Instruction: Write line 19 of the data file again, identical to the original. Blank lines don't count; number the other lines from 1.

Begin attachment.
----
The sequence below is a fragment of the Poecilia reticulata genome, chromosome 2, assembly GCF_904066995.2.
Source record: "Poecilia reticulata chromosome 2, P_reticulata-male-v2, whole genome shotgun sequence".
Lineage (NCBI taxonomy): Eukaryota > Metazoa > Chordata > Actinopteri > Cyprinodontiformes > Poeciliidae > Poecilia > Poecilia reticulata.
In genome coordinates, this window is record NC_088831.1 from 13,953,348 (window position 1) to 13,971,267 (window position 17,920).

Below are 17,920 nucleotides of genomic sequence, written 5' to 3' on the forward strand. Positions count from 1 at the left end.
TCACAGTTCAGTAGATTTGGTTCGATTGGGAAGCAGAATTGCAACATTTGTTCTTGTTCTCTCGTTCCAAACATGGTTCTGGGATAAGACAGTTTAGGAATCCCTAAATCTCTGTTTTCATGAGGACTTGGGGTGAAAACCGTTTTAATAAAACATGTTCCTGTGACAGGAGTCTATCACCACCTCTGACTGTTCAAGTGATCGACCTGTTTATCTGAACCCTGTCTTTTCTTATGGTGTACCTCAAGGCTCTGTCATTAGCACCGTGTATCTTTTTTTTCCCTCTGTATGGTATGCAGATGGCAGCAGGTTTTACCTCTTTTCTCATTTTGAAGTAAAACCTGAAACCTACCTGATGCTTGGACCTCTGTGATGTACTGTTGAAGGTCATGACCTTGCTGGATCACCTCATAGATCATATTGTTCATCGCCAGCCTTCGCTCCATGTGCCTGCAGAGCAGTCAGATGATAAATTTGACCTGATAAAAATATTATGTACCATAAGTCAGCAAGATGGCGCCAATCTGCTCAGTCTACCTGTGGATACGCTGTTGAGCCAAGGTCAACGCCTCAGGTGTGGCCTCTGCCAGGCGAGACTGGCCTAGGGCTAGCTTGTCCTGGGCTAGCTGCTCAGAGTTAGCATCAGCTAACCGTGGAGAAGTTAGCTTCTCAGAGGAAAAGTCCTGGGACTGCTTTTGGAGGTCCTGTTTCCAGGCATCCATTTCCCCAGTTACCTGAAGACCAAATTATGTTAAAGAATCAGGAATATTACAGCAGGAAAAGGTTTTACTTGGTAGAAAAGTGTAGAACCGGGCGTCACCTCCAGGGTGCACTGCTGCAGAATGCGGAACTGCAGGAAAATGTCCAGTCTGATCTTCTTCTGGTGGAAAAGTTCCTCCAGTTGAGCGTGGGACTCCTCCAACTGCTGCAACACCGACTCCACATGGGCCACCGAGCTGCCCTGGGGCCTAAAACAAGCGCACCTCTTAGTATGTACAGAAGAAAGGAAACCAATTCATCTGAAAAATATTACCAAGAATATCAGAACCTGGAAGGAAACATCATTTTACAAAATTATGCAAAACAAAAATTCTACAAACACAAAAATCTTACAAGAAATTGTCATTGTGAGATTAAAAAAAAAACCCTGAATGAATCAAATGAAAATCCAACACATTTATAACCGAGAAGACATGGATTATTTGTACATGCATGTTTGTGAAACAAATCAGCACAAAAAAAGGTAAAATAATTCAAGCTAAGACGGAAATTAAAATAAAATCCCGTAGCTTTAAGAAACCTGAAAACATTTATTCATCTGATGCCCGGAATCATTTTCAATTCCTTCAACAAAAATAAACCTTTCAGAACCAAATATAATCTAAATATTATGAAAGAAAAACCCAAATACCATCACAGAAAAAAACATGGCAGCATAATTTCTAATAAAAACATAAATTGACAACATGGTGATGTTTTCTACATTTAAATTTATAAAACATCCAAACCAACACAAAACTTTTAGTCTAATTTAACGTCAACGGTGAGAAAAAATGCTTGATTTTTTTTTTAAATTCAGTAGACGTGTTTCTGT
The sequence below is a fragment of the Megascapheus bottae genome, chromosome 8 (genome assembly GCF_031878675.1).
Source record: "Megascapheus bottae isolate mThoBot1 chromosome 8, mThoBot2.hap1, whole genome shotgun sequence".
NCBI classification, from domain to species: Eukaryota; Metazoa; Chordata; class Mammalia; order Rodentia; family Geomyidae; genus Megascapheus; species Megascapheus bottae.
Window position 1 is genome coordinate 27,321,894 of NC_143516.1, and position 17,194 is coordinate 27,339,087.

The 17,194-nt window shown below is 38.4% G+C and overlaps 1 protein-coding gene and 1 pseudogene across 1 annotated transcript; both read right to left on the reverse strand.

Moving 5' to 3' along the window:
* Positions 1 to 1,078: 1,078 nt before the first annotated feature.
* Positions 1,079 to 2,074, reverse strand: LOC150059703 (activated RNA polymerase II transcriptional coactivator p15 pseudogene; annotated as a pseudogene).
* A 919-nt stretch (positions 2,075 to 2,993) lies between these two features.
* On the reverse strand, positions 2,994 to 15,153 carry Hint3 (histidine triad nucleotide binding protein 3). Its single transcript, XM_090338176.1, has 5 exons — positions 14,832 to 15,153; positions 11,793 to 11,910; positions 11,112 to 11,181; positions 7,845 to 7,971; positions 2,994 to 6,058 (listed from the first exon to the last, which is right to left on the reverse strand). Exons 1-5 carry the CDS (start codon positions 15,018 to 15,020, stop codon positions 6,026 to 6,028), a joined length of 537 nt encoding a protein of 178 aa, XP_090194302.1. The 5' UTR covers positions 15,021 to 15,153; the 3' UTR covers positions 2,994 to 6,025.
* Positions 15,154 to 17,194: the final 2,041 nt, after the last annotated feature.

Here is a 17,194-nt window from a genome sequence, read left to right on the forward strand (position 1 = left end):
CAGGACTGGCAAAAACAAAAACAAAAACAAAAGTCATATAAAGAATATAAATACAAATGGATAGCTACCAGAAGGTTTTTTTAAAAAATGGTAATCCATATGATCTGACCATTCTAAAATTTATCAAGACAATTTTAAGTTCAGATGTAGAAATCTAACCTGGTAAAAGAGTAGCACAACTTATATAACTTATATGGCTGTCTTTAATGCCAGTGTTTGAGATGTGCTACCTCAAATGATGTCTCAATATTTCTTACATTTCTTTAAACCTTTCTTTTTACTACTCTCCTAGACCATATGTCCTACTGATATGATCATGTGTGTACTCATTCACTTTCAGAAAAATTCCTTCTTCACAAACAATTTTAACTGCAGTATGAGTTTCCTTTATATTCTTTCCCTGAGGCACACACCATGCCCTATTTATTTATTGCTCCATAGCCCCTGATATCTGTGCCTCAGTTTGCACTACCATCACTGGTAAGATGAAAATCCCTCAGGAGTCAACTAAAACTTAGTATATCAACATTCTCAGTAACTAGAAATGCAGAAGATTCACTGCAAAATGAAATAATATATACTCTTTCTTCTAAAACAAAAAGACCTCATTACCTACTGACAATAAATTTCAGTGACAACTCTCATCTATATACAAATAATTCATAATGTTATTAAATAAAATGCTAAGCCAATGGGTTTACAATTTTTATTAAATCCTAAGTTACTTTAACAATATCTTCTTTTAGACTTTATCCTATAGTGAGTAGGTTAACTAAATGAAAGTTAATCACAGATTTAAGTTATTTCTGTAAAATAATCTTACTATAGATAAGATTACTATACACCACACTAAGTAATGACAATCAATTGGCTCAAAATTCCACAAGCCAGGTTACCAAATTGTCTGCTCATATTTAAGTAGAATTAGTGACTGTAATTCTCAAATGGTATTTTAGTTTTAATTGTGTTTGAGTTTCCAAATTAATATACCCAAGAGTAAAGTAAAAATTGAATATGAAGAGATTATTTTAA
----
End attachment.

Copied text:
CAGGACTGGCAAAAACAAAAACAAAAACAAAAGTCATATAAAGAATATAAATACAAATGGATAGCTACCAGAAGGTTTTTTTAAAAAATGGTAATCCATATGATCTGACCATTCTAAAATTTATCAAGACAATTTTAAGTTCAGATGTAGAAATCTAACCTGGTAAAAGAGTAGCACAACTTATATAACTTATATGGCTGTCTTTAATGCCAGTGTTTGAGATGTGCTACCTCAAATGATGTCTCAATATTTCTTACATTTCTTTAAACCTTTCTTTTTACTACTCTCCTAGACCATATGTCCTACTGATATGATCATGTGTGTACTCATTCACTTTCAGAAAAATTCCTTCTTCACAAACAATTTTAACTGCAGTATGAGTTTCCTTTATATTCTTTCCCTGAGGCACACACCATGCCCTATTTATTTATTGCTCCATAGCCCCTGATATCTGTGCCTCAGTTTGCACTACCATCACTGGTAAGATGAAAATCCCTCAGGAGTCAACTAAAACTTAGTATATCAACATTCTCAGTAACTAGAAATGCAGAAGATTCACTGCAAAATGAAATAATATATACTCTTTCTTCTAAAACAAAAAGACCTCATTACCTACTGACAATAAATTTCAGTGACAACTCTCATCTATATACAAATAATTCATAATGTTATTAAATAAAATGCTAAGCCAATGGGTTTACAATTTTTATTAAATCCTAAGTTACTTTAACAATATCTTCTTTTAGACTTTATCCTATAGTGAGTAGGTTAACTAAATGAAAGTTAATCACAGATTTAAGTTATTTCTGTAAAATAATCTTACTATAGATAAGATTACTATACACCACACTAAGTAATGACAATCAATTGGCTCAAAATTCCACAAGCCAGGTTACCAAATTGTCTGCTCATATTTAAGTAGAATTAGTGACTGTAATTCTCAAATGGTATTTTAGTTTTAATTGTGTTTGAGTTTCCAAATTAATATACCCAAGAGTAAAGTAAAAATTGAATATGAAGAGATTATTTTAA